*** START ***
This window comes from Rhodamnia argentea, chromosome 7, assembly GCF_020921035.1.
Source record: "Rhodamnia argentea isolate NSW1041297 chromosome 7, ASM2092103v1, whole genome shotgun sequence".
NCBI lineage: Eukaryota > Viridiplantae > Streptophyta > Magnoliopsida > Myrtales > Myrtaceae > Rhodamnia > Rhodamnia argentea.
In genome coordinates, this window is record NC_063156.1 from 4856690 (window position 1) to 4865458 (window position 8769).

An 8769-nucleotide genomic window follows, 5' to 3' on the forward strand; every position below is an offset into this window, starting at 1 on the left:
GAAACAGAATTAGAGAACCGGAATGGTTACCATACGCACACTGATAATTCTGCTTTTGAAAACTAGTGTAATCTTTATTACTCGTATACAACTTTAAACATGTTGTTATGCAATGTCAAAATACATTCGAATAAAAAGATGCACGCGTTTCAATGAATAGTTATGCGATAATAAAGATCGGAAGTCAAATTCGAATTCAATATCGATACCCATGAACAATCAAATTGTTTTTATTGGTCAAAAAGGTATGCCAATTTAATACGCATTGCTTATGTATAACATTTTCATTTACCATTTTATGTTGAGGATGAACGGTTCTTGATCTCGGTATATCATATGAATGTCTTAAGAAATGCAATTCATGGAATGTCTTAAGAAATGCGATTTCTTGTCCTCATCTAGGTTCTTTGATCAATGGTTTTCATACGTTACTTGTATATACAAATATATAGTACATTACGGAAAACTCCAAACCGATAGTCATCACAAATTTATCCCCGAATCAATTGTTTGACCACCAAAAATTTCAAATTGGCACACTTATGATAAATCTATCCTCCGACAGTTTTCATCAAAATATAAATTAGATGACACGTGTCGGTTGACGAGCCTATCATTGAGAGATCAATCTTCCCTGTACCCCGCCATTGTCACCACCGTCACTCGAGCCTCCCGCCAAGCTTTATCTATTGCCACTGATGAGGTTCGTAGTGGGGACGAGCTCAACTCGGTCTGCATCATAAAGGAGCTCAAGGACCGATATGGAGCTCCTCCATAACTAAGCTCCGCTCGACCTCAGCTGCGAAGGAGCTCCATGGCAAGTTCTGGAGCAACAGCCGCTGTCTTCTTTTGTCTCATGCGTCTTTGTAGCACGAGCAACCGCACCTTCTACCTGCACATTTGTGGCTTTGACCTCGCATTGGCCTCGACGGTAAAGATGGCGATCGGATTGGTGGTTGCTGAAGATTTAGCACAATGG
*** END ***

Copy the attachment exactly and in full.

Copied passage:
This window comes from Rhodamnia argentea, chromosome 7, assembly GCF_020921035.1.
Source record: "Rhodamnia argentea isolate NSW1041297 chromosome 7, ASM2092103v1, whole genome shotgun sequence".
NCBI lineage: Eukaryota > Viridiplantae > Streptophyta > Magnoliopsida > Myrtales > Myrtaceae > Rhodamnia > Rhodamnia argentea.
In genome coordinates, this window is record NC_063156.1 from 4856690 (window position 1) to 4865458 (window position 8769).

An 8769-nucleotide genomic window follows, 5' to 3' on the forward strand; every position below is an offset into this window, starting at 1 on the left:
GAAACAGAATTAGAGAACCGGAATGGTTACCATACGCACACTGATAATTCTGCTTTTGAAAACTAGTGTAATCTTTATTACTCGTATACAACTTTAAACATGTTGTTATGCAATGTCAAAATACATTCGAATAAAAAGATGCACGCGTTTCAATGAATAGTTATGCGATAATAAAGATCGGAAGTCAAATTCGAATTCAATATCGATACCCATGAACAATCAAATTGTTTTTATTGGTCAAAAAGGTATGCCAATTTAATACGCATTGCTTATGTATAACATTTTCATTTACCATTTTATGTTGAGGATGAACGGTTCTTGATCTCGGTATATCATATGAATGTCTTAAGAAATGCAATTCATGGAATGTCTTAAGAAATGCGATTTCTTGTCCTCATCTAGGTTCTTTGATCAATGGTTTTCATACGTTACTTGTATATACAAATATATAGTACATTACGGAAAACTCCAAACCGATAGTCATCACAAATTTATCCCCGAATCAATTGTTTGACCACCAAAAATTTCAAATTGGCACACTTATGATAAATCTATCCTCCGACAGTTTTCATCAAAATATAAATTAGATGACACGTGTCGGTTGACGAGCCTATCATTGAGAGATCAATCTTCCCTGTACCCCGCCATTGTCACCACCGTCACTCGAGCCTCCCGCCAAGCTTTATCTATTGCCACTGATGAGGTTCGTAGTGGGGACGAGCTCAACTCGGTCTGCATCATAAAGGAGCTCAAGGACCGATATGGAGCTCCTCCATAACTAAGCTCCGCTCGACCTCAGCTGCGAAGGAGCTCCATGGCAAGTTCTGGAGCAACAGCCGCTGTCTTCTTTTGTCTCATGCGTCTTTGTAGCACGAGCAACCGCACCTTCTACCTGCACATTTGTGGCTTTGACCTCGCATTGGCCTCGACGGTAAAGATGGCGATCGGATTGGTGGTTGCTGAAGATTTAGCACAATGG